After another briefing, the one everyone gets when they visit the Canopy which explains safety, braking, hand signals etc. the group is ready for the tour. Felipe Calderon accompanied by his three Children, Peter Greenburg, Jeff Coates Owner of Los Veranos Canopy Tour and an onslaught of videographers, photographers, sound crew, a handful of Los Veranos professional guides, and numerous security personnel. Off they went on the ziplines.

Since time is always a factor with film crews, the first few warm up beginner cables were skipped. The first cable that the family would use was Chile Piquin which is named after a very small, very hot chile pepper as the cable is short but very fast. Judging by their expressions, the public audience were quite surprised and excited to see what was to come.

The next was Black Diamond. Nearly 1,400 feet long, this line is almost 5 football fields and 500 ft high over the river rapids. It is the Canopy’s longest ride. Since it was only their second cable, I was expecting to see some hesitation. Not in the slightest! President Calderon’s kids were eagerly pushing their way to the front to see which of them got to go first. Of course the youngest won the toss and was the first of the children to cross. They were ecstatic.

As we were now getting up to the highest cables on the tour, the sounds of the helicopters grew closer. I noticed something hanging from the helicopter up above. I never was sure if it was a cameraman or just a remote camera but the Film Director John Feist was in communication with them coaching them in so they could film President Calderon and his family zipping over the river 500 feet in the air.

The group continued up the trail to Dos Cojones, or Two Big Ones.The name speaks for itself. This zip line is reportedly 590 feet high and is the highest cable at Los Veranos Canopy. Again no hesitations from anyone except for maybe the film crew who were lugging 30-pound cameras across every zip line. The tour continued with Real Enchilada, Speedy Gonzales, Banana Split. They reached the last cable, Tequila Screamer which lands you in a riverfront palapa bar with select Tequilas and the world Famous Carla’s Mango Tango, a special Mango Margarita.

As the entourage with all its paparazzi regrouped and got a snack in the palapa President Calderon was calling for his photographer as he noticed his son trying to hold Mango an 8 foot albino python. It proved to be too much for a the small child so his brother and sister stepped up to help him hold up the mammoth reptile. Before they left the three kids got a visit to the animal house where the got to go into the monkey cage and hand feed the squirrel monkeys. Apparently this is a normal event for all the visitors who want to partake in such an activity.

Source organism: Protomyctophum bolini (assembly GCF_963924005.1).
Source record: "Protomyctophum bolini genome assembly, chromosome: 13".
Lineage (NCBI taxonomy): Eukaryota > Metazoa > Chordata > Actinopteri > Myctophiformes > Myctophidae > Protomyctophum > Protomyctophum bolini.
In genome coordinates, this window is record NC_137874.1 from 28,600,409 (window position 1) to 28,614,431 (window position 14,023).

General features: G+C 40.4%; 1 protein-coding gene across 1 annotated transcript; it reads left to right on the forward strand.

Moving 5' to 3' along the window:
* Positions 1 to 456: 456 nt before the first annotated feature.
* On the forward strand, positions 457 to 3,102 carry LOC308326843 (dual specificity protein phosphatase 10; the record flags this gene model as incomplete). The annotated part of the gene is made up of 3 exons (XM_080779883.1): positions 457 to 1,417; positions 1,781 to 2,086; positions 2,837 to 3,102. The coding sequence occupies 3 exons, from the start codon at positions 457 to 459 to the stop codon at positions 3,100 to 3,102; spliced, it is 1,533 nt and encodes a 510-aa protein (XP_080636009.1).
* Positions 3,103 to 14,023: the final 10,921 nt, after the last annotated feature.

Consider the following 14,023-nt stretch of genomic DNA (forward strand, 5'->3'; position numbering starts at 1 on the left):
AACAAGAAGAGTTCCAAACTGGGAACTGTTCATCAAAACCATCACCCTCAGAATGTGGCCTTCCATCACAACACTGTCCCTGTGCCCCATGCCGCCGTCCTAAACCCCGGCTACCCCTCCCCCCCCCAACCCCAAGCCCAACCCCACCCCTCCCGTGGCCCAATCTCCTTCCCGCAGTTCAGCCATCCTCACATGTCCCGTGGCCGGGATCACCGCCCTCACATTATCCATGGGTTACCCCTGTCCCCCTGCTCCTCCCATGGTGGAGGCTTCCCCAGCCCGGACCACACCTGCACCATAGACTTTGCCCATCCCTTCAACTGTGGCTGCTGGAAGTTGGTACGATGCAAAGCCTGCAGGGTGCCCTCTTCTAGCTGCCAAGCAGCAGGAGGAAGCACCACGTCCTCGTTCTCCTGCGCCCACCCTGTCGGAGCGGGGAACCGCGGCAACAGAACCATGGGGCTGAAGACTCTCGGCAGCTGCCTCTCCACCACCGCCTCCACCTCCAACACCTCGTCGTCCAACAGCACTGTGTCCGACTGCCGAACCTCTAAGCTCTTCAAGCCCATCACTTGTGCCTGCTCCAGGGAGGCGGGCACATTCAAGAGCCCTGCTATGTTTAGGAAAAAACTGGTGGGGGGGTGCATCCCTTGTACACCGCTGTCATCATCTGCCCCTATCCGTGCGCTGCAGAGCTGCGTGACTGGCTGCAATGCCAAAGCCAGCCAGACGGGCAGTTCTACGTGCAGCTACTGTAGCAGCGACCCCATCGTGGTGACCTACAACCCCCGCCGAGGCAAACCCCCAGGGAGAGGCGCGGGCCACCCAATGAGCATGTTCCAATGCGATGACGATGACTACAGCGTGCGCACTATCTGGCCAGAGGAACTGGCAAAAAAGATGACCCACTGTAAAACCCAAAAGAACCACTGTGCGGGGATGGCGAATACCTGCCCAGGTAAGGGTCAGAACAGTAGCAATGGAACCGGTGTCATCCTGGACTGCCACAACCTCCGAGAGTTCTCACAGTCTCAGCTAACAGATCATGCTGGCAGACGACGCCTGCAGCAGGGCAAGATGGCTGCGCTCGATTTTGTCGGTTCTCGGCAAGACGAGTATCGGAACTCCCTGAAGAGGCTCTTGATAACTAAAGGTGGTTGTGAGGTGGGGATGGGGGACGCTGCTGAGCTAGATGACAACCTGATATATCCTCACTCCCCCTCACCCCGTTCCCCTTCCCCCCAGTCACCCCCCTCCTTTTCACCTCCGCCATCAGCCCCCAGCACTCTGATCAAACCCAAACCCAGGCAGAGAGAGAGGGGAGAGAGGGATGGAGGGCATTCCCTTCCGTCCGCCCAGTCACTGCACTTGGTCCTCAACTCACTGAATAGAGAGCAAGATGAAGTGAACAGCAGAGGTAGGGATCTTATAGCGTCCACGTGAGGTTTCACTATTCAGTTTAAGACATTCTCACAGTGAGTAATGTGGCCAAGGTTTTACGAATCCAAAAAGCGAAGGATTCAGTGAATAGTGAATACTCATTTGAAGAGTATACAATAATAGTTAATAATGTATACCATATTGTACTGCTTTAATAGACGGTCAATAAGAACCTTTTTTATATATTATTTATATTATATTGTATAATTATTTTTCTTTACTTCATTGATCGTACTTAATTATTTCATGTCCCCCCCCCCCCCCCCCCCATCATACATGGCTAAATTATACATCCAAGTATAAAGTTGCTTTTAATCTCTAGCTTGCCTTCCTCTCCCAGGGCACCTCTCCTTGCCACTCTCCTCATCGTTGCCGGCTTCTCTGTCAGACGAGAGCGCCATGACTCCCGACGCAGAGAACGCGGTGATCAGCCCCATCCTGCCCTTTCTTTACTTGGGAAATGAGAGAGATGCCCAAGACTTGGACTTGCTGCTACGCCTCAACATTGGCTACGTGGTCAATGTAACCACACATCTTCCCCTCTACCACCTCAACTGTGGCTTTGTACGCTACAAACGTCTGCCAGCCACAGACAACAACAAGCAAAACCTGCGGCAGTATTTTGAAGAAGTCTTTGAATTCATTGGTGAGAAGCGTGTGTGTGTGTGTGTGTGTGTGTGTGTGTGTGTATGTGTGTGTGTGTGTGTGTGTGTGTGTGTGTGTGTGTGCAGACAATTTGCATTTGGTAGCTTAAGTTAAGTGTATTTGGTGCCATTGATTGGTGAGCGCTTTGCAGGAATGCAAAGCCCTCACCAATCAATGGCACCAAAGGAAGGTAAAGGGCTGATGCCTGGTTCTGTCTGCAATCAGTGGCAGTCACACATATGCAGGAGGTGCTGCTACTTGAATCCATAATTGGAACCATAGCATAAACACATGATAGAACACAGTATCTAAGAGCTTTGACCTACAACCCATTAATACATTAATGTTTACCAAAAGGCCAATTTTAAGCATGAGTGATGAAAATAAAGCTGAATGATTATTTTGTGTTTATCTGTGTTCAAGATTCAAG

After the black motorcade with red white and green plates drove off an army of men clad in camouflage clothes bearing automatic weapons descended out of the jungle from all directions. After a quick head count they were loaded into a military truck and disappeared.

We are honored that they choose Los Veranos Canopy Tour to be a part of Mexico: The Presidential Tour! I overhead Peter Greenberg tell President Calderon that this was the best tour he had been on in a long time!

Friday, February 11, 2011

President Felipe Calderón Hinojosa Visits Puerto Vallarta

Mexican President Felipe Calderón Hinojosa recently visited Puerto Vallarta to take in the sights and reinforce Mexico’s dedication to its booming tourism industry. During his three days in this tropical resort destination, Hinojosa and his three sons spent time enjoying a canopy tour, among other activities. Read more about Hinojosa’s visit here.

Friday, February 4, 2011

Even Mickey Isn’t Afraid of Mexico

Maryilyn Newman at the Prudential Vallarta Blog wrote a short piece on Disney cruises to Puerto Vallarta:

I was driving past the Vallarta cruise ship dock yesterday and couldn’t help but notice this gigantic black and white behemoth looming over the street with the name, Disney Wonder, painted on the bow. What a sight. Aha! Mickey isn’t afraid to come to Mexico; why should anyone else?

To see the full post, click here.

Monday, January 24, 2011

Hottest Travel Destinations of 2011

San Miguel de Allende, Mexico

Catesby Holmes of Travel + Leisure
January 2011

With its colonial architecture and cobblestoned streets, San Miguel de Allende may be a model for historic preservation, but a recent influx of innovative restaurants, art spaces, and hotels is adding a vibrant modern edge to this unesco-protected city. The most telling sign of the city’s evolution? The new Rosewood San Miguel de Allende (doubles from $295), the first international luxury resort, tucked away on four palm-studded acres near the historic center. Hand-carved furniture from Guadalajara decorates the 67 guest rooms, some of which have verandas facing the Gothic-inspired La Parroquia cathedral, while public spaces evoke a hacienda with arcaded walkways and courtyards. Design aficionados will fall for Fábrica La Aurora, a 1902 factory turned art center a 10-minute walk from downtown, with more than two dozen contemporary galleries and boutiques that showcase the region’s best artisans. Stop in at Superficie for colorful tiles made in the nearby town of Dolores Hidalgo, famous for its pottery. At creative Café Rama (lunch for two $17), a bustling downtown lunch spot, try international dishes (Andalusian pulled-pork sandwich) with indigenous ingredients (crunchy jicama). After dark, follow well-heeled locals to the laid-back terrace bar La Azotea (drinks for two $13) and try the signature cactus martini, a tequila-and-vodka concoction blended with Cointreau, lemon, and cranberry.